COLUMBUS, Ohio -- Professionals who manage parks, farms, trees, wildlife, landscape plants and more can get a detailed look at Ohio’s invasive species -- both what has arrived and what may be coming -- at a workshop May 17.
Called “Ohio’s Non-native Invasives,” the event goes from 8:15 a.m. to 4 p.m. in Founder’s Auditorium in Ovalwood Hall on Ohio State University’s Mansfield campus, 1760 University Drive.
The program features 14 sessions on topics such as feral pigs; emerald ash borer; Asian longhorned beetle; white-nose syndrome in bats; new Asian carp species, especially the silver carp and the bighead carp; and new threats to hemlocks, walnuts and viburnums.
Mississippi State University forester Andy Londo will give the keynote talk on the fast-growing kudzu vine, which is now in Ohio.
The sessions will also cover identification, management, post-invasion woodland renovation, economic and ecological impacts, and how to involve stakeholders in fighting invasive species.
Invasive species are species that aren’t native to a place but have gotten there through human activity, either by accident or on purpose. They escape, tend to spread fast, and can reduce or eliminate native species by eating, shading, crowding, damaging, infecting or outcompeting them.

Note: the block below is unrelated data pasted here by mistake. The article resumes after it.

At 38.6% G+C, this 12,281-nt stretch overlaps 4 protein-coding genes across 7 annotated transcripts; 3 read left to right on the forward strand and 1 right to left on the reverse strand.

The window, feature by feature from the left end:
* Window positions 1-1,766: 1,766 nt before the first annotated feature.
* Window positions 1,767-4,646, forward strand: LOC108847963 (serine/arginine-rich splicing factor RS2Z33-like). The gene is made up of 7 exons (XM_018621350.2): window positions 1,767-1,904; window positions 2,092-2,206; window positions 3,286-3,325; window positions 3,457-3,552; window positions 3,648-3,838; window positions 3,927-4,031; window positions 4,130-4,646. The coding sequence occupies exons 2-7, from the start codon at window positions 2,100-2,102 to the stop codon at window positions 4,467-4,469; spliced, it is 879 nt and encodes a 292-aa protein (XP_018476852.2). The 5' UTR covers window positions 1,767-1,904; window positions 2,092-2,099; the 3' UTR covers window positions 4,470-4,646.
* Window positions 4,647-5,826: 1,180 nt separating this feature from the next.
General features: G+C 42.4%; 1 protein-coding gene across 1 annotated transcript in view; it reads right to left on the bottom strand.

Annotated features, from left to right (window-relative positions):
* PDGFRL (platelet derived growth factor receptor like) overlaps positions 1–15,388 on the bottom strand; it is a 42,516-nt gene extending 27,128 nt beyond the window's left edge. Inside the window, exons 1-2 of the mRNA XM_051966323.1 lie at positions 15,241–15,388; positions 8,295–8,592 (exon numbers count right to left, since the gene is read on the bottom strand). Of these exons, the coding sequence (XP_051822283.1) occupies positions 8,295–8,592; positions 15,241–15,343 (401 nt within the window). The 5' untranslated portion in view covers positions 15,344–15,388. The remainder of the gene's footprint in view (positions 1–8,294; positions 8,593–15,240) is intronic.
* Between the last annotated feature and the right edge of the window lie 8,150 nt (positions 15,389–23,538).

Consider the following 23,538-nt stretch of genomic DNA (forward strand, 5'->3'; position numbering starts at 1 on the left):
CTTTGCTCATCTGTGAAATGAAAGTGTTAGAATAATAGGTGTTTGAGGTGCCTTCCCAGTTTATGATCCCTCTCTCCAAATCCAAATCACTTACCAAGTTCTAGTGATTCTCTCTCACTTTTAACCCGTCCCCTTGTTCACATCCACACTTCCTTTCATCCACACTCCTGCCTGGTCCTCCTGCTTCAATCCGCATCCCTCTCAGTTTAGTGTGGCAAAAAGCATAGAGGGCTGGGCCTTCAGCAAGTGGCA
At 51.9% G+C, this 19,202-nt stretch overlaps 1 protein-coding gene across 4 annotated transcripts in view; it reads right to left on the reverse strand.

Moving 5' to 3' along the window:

The workshop’s sponsor is Ohio State University Extension’s Ohio Woodland Stewards Program. OSU Extension is the statewide outreach arm of Ohio State’s College of Food, Agricultural, and Environmental Sciences.
The speakers will be experts from OSU Extension, the Appalachian Ohio Weed Control Partnership, the Ohio Department of Natural Resources Division of Forestry, and the U.S. Department of Agriculture’s Animal and Plant Health Inspection Service.
Early registration costs $45 and is due by May 3. After May 3, registration costs $55, and the final deadline to register is May 10.
For more information, call 614-688-3421 or e-mail firstname.lastname@example.org.
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